Share This Post

By U. Mahesh Prabhu

It is not easy to listen to something with which you are in total disagreement with. And it, obviously, seeks patience. Patience is a great virtue. Without it it’s absolutely up hilling to achieve something worthwhile.

People of our times are frustrated and there can be only little doubts about it. Frustration isn’t a healthy sign. It leads to confusion and ultimately to chaos. The only rationale for men to support insane and irrelevant acts against the ethical norms of a society, by goons, is this frustration.

Frustration is a sophisticated phenomenon. Should it be resolved there needs to be a timely attention. Given a frustration isn’t resolved it is sure to result in chaotic situation capable of causing destruction, beyond repair.

Couple of months back Mangalore was in news for all wrong reasons. Few people, obviously frustrated, lost their minds and attacked a pub for its ‘assault’ on their ‘faith and culture’. These men were frustrated, and truly. Their reason for frustration, it was clear, none was interested to know. Fellow members of the media fraternity took the matter head on. They were interesting in it for its tendency to increase their TRP and Readership levels.

‘Tablianization of Mangalore’ is how they began describing a truly petty issue. The Congressmen and Communists wasted no time to hurl their ‘criticism’ and abuses on the state government. It was a mad-mad run for settling political scores and it was chaos all around.

Amidst all, none, neither the media nor the politicos were interested in resolving the dispute. And a meagre incident was blown completely out of proportion. Who was at fault? If the media is to be believed it ought to be ‘Sri Ram Sena members’ who led the assault, the Congress and Communists blames it on BJP and BJP spits on all for the issue.

On 26th of March 2009, quiet a few months after the incident of attacks on Pub in Mangalore, I was invited to attend a panel discussion at UGC-SAP sponsored seminar at Mangalore University. The topic upon which I was supposed to speak upon was ‘Media, Culture and National Integration’. Other speakers on the panel had more or less similar topic to embark upon but somehow everyone was squaring upon the Mangalore Pub attacks. It was truly saddening. I was truly unable to understand the reason for this.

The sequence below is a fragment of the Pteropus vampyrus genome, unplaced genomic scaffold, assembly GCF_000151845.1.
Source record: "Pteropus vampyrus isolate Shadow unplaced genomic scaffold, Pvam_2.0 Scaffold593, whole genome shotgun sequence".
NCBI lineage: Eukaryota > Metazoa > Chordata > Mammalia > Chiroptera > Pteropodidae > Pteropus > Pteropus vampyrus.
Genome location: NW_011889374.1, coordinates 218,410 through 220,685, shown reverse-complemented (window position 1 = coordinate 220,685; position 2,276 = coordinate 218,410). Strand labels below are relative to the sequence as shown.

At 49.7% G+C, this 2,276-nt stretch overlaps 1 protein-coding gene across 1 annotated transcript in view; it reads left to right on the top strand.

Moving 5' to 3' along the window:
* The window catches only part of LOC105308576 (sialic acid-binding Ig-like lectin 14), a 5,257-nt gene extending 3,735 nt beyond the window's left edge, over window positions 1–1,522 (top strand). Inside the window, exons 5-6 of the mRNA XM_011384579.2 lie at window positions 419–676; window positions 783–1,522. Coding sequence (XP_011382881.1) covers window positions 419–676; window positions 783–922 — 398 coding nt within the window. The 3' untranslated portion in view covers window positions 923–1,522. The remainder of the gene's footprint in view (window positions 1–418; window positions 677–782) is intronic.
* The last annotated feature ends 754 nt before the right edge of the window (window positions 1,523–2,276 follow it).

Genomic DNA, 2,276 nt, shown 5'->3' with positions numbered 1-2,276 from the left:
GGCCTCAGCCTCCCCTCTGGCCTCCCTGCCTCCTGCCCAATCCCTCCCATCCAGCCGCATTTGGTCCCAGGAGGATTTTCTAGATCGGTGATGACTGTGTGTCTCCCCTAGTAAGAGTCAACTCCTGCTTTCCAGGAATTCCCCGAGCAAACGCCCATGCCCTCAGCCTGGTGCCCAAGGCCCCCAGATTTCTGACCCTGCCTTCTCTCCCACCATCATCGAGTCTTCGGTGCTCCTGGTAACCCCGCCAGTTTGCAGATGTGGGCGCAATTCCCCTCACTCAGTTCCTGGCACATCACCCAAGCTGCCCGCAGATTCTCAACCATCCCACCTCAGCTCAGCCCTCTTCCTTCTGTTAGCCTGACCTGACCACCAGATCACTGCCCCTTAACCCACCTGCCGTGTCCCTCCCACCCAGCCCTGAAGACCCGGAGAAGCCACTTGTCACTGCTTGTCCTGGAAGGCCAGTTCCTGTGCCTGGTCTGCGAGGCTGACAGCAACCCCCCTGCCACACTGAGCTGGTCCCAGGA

The student fraternity, I found, was completely disembarked and divided over the matter. The lecturer, moreover, I found, were completely one sided in their discussion – making the situation worse. I felt sad, absolutely; when a boy was completely sidelined for having spoken in favour of the men who led the Pub attacks. Not just was he sidelined, but also was abused. It was saddening. I intervened and protested. ‘Are you going to fight till eternity for your ideological supremacy or are you interested in resolving the matter?’ I declared. It worked, interestingly. I fought for that man, not because he supported the pub attacks but because the constitutional right he had to stand by them. He was a minority there and none were interested in supporting him. And everyone was tying to settle scores on him. They attacked as if he was one of the attackers. Fortunately, it seemed, as if my intervention worked. Was I lucky? Who cares?!

We the Indians have an attitude of running arguments endlessly. But seldom do we end it with agreements? At the end of discussion we simply return to our homes and lie on our beds with more feelings of vengeance and hatred towards people who disagree with our point of view and thoughts.

Every seminar is run with an intention of enabling people to understand the dynamics of any issue. But what I am witnessing off-late is something which is quiet in complete contradiction to it. Speakers and resource people enforce their thoughts and ideologies on those young minds. These seminars are being turned increasingly into places of settling scores and enforcing beliefs and even spitting venoms.

I am but impressed to imagine a stark and contrasting future of this nation. Our youth are in a complete paradox. Instead of applying their own minds they are spending more time in accepting ideologies of men, with glamour, – blindly.

Of what use is the freedom offered by the constitution if it is not used by men to think freely? Zilch!

Subscribe To My Newsletter

Get updates and learn from the best

More To Explore


The Complex Path of Politics: Beyond Elections and Power Struggles

In the realm of politics, the dynamics extend far beyond the simple act of winning or losing elections. While electoral outcomes may seem like the ultimate determinant of victory or defeat, the true essence of politics lies in the intricate web of power struggles, leadership choices, and the delicate balance


The Philosophical Significance of the Moon’s Phases in Vedanta

In Vedanta, the moon holds a special significance as a symbol of the unchanging self. The idea is beautifully expressed in the words of Avadhoota Dattatreya, one of the finest Rishis or Sages of Vedic era, who compares the phases of the moon to the changes in the human body